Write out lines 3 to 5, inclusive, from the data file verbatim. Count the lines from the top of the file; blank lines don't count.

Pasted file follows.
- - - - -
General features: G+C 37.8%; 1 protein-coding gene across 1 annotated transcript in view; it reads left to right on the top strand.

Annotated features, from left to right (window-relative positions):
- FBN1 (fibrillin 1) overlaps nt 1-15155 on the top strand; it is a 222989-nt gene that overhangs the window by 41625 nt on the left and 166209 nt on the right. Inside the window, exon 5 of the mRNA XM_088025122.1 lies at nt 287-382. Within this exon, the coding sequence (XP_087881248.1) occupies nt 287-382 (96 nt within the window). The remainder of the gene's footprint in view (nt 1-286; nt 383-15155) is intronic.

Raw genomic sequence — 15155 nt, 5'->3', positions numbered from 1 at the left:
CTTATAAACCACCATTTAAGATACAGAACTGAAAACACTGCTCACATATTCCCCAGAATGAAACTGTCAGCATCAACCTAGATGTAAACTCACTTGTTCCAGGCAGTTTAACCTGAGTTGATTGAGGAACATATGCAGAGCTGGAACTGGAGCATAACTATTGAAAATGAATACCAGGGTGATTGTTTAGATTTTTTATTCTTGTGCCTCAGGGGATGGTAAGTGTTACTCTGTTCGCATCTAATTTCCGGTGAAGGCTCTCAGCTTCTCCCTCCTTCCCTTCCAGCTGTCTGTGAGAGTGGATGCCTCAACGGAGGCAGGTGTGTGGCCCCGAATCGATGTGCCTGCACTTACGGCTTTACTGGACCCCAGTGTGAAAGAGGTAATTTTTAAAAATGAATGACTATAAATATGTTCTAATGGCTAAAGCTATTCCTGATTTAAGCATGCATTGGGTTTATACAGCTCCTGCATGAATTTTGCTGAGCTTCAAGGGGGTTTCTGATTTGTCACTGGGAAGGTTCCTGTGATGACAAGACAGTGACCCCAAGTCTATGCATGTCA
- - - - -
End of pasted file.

- FBN1 (fibrillin 1) overlaps nt 1-15155 on the top strand; it is a 222989-nt gene that overhangs the window by 41625 nt on the left and 166209 nt on the right. Inside the window, exon 5 of the mRNA XM_088025122.1 lies at nt 287-382. Within this exon, the coding sequence (XP_087881248.1) occupies nt 287-382 (96 nt within the window). The remainder of the gene's footprint in view (nt 1-286; nt 383-15155) is intronic.

Raw genomic sequence — 15155 nt, 5'->3', positions numbered from 1 at the left:
CTTATAAACCACCATTTAAGATACAGAACTGAAAACACTGCTCACATATTCCCCAGAATGAAACTGTCAGCATCAACCTAGATGTAAACTCACTTGTTCCAGGCAGTTTAACCTGAGTTGATTGAGGAACATATGCAGAGCTGGAACTGGAGCATAACTATTGAAAATGAATACCAGGGTGATTGTTTAGATTTTTTATTCTTGTGCCTCAGGGGATGGTAAGTGTTACTCTGTTCGCATCTAATTTCCGGTGAAGGCTCTCAGCTTCTCCCTCCTTCCCTTCCAGCTGTCTGTGAGAGTGGATGCCTCAACGGAGGCAGGTGTGTGGCCCCGAATCGATGTGCCTGCACTTACGGCTTTACTGGACCCCAGTGTGAAAGAGGTAATTTTTAAAAATGAATGACTATAAATATGTTCTAATGGCTAAAGCTATTCCTGATTTAAGCATGCATTGGGTTTATACAGCTCCTGCATGAATTTTGCTGAGCTTCAAGGGGGTTTCTGATTTGTCACTGGGAAGGTTCCTGTGATGACAAGACAGTGACCCCAAGTCTATGCATGTCA